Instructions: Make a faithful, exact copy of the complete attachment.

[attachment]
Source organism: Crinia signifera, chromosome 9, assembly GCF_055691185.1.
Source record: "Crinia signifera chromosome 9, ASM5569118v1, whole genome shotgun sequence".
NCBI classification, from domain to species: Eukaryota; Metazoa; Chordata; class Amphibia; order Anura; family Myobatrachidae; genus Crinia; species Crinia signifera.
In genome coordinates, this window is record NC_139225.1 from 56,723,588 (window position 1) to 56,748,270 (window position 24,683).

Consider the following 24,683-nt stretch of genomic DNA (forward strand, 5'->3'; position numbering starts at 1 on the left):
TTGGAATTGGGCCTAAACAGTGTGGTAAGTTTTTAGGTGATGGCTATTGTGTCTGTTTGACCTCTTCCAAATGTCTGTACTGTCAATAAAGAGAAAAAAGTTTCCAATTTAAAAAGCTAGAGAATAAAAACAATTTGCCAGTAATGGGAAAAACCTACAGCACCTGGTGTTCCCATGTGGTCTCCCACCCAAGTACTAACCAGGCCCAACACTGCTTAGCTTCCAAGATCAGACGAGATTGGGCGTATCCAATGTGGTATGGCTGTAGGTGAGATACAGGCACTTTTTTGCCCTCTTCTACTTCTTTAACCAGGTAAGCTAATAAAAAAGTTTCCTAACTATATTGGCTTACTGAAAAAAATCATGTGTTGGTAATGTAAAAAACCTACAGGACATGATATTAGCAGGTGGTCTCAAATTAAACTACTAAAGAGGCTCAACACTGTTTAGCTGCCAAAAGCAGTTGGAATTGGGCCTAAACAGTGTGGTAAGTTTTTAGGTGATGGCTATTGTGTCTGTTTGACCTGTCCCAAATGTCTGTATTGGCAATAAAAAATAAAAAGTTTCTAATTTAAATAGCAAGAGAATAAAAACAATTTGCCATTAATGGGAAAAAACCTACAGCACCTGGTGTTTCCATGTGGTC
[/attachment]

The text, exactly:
Source organism: Crinia signifera, chromosome 9, assembly GCF_055691185.1.
Source record: "Crinia signifera chromosome 9, ASM5569118v1, whole genome shotgun sequence".
NCBI classification, from domain to species: Eukaryota; Metazoa; Chordata; class Amphibia; order Anura; family Myobatrachidae; genus Crinia; species Crinia signifera.
In genome coordinates, this window is record NC_139225.1 from 56,723,588 (window position 1) to 56,748,270 (window position 24,683).

Consider the following 24,683-nt stretch of genomic DNA (forward strand, 5'->3'; position numbering starts at 1 on the left):
TTGGAATTGGGCCTAAACAGTGTGGTAAGTTTTTAGGTGATGGCTATTGTGTCTGTTTGACCTCTTCCAAATGTCTGTACTGTCAATAAAGAGAAAAAAGTTTCCAATTTAAAAAGCTAGAGAATAAAAACAATTTGCCAGTAATGGGAAAAACCTACAGCACCTGGTGTTCCCATGTGGTCTCCCACCCAAGTACTAACCAGGCCCAACACTGCTTAGCTTCCAAGATCAGACGAGATTGGGCGTATCCAATGTGGTATGGCTGTAGGTGAGATACAGGCACTTTTTTGCCCTCTTCTACTTCTTTAACCAGGTAAGCTAATAAAAAAGTTTCCTAACTATATTGGCTTACTGAAAAAAATCATGTGTTGGTAATGTAAAAAACCTACAGGACATGATATTAGCAGGTGGTCTCAAATTAAACTACTAAAGAGGCTCAACACTGTTTAGCTGCCAAAAGCAGTTGGAATTGGGCCTAAACAGTGTGGTAAGTTTTTAGGTGATGGCTATTGTGTCTGTTTGACCTGTCCCAAATGTCTGTATTGGCAATAAAAAATAAAAAGTTTCTAATTTAAATAGCAAGAGAATAAAAACAATTTGCCATTAATGGGAAAAAACCTACAGCACCTGGTGTTTCCATGTGGTC